Additionally, Randle told available reporters in Detroit on Wednesday that he’s “nicked up,” per Stefan Bondy of the New York Daily News. The extent of any injuries from which Randle is suffering is unknown. It’s the NBA and we’re nearly halfway through the season. The long-held belief in the Association is everybody is dealing with one injury or another at this point. However, this stretch of the schedule could do with Randle resting. Perhaps let him off the hook until the home-and-home with Boston next week. This would give Obi Toppin a chance to spread his wings with an increased minutes load (we all know how much better the offense looks with Toppin racing down the floor), and perhaps open backup minutes for Kevin Knox, who looked semi-promising as a three-point valve when half the team was out in protocols.
Anyway, before we get to the Thunder, 2021 was a fun one, too, both for the Knicks and here at The Knicks Wall. We celebrated covering the team in the playoffs for the first time since any of us were here. You’ll see early draft coverage soon, but we didn’t even have to address that in 2021 in truth (admittedly a creative time, too, for us to write) until June. The Knicks could probably make the playoffs if they finish at .500 or a few games above, so hopefully, we get to cover that again; 2021 wasn’t all bad.
What’s Up With OKC
The Thunder are coming off a loss in Phoenix on Wednesday, actually making it a ball game until the fourth quarter when a four-point deficit tilted further towards the Suns’ favor with a 30-16 round in the final frame. OKC has a bona fide star-in-the-making-if-not-already-made (Shai Gilgeous-Alexander), who won the Player of the Week honors in the West in the same announcement as Kemba Walker last week. Gilgeous-Alexander missed the Suns game with ankle soreness—a late scratch. We’ll see if he plays.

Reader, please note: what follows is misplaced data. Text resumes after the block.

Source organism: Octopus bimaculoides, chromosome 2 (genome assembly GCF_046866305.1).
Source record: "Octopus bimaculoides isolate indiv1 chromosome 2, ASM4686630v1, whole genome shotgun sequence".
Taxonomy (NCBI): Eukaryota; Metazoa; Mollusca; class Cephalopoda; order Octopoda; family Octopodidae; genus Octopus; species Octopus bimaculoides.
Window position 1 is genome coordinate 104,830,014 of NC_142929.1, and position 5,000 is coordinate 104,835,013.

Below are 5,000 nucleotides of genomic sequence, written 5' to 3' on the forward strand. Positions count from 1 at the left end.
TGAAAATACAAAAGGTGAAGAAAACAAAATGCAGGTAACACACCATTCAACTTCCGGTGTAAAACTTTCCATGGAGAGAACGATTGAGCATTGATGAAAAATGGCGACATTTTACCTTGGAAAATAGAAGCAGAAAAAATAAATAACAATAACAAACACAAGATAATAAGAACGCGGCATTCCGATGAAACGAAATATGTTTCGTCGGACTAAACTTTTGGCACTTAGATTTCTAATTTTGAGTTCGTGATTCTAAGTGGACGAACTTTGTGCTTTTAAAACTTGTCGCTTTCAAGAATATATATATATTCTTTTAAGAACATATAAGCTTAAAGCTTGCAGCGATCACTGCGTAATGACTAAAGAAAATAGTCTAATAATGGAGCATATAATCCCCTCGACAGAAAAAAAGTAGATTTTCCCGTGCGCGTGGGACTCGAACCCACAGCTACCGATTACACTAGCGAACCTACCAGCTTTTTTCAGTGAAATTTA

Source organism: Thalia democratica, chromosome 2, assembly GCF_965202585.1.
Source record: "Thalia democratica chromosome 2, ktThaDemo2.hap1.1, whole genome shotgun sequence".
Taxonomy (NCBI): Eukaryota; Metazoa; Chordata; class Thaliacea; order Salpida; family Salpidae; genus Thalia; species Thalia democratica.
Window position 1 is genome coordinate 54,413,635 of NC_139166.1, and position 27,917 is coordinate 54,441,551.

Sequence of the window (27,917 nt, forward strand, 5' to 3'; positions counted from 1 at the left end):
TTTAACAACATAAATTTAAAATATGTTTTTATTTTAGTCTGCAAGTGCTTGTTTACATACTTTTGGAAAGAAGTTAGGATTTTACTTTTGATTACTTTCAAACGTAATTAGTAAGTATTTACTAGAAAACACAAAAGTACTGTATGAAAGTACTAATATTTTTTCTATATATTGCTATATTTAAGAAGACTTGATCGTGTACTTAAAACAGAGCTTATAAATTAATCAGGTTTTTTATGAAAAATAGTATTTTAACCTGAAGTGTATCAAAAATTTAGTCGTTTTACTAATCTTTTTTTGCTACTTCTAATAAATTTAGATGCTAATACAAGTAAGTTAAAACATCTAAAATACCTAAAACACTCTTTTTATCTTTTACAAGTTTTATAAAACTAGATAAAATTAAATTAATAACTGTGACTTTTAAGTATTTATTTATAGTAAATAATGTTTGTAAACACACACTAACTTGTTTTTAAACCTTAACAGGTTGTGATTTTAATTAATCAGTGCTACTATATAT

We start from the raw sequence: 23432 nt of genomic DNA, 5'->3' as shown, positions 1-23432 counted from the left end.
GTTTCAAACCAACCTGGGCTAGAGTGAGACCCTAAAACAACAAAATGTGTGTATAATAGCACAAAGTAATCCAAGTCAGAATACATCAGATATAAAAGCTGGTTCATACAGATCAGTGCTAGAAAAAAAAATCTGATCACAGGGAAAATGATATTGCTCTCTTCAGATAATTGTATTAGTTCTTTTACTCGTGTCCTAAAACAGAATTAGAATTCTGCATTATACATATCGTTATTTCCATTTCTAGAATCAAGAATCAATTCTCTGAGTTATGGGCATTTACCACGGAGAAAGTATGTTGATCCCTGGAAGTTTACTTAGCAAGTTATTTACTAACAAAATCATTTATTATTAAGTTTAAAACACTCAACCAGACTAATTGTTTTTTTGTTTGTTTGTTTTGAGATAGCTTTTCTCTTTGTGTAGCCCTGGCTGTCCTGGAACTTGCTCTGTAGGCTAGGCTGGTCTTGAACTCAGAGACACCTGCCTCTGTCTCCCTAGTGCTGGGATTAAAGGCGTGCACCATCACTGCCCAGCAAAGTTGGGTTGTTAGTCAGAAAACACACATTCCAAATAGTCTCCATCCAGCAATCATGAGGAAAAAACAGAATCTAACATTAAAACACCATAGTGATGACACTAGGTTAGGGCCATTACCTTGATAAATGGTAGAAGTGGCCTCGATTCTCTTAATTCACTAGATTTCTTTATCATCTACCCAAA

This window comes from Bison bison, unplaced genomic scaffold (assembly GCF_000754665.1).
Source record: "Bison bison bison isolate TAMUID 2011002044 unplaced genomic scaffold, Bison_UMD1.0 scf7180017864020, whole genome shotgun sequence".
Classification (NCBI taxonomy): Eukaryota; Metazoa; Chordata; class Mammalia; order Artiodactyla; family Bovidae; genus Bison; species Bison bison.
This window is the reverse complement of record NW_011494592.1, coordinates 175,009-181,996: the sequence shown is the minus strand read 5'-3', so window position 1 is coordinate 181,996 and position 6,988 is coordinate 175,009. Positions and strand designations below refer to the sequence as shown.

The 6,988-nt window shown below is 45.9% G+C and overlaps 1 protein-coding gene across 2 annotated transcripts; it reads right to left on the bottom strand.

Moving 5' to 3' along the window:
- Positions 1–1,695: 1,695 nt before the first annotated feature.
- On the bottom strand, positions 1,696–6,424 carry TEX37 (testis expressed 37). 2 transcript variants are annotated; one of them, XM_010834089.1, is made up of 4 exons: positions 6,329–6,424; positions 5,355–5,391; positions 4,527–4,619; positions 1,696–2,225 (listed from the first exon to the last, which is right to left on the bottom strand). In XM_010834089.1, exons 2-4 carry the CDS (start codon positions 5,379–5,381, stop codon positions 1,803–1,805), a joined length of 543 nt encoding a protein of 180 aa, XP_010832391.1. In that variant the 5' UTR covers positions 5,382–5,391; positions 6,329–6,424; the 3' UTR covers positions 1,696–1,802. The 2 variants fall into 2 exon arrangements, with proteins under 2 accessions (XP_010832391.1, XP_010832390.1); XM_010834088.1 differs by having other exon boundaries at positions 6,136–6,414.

After the Canadian guard on the OKC roster, it’s … a lot of other pieces. Other major contributors include fellow Canadian Luguentz Dort (nine points on 18 shots on Wednesday), Darius Bazley, and Josh Giddey, the sixth overall pick of the 2021 draft (and a favorite of TKW Draft SZN’s Jess Reinhardt). Bazley and Giddey are in COVID-19 health and safety protocols as of Monday and Tuesday, respectively, joining Tre Mann, Aleksej Pokusevski, and Jeremiah Robinson-Earl.
The Thunder are one of the worst shooting teams in the league—a few tenths away from the worst team-scoring average, currently held by Detroit. They’re the second-worst field-goal shooting team and worst three-point shooting team. If the Knicks don’t come out and put some points on the board early, then this is going to be a rock fight, plain and simple. What was particularly infuriating on Wednesday against the Pistons, was the obvious change in effort and attitude when New York’s bench was present on the hardwood compared to the starters. Perhaps without their leader Randle for a change, the Knicks will show up sooner and more often against the young Thunder squad.
The last game of 2021 for the Knicks tips off at 8 p.m. ET from Paycom Center in Oklahoma City, with MSG Network and Bally Sports Oklahoma airing the matchup. Otherwise, please have a safe and happy New Year’s and follow live coverage on TKW’s Twitter before the game recap here.
UPDATE: 6:40 p.m. ET.
Gilgeous-Alexander will start for the Thunder, per Newsday‘s Steve Popper, while Obi Toppin is starting for Randle at power forward. Fournier is a game-time decision.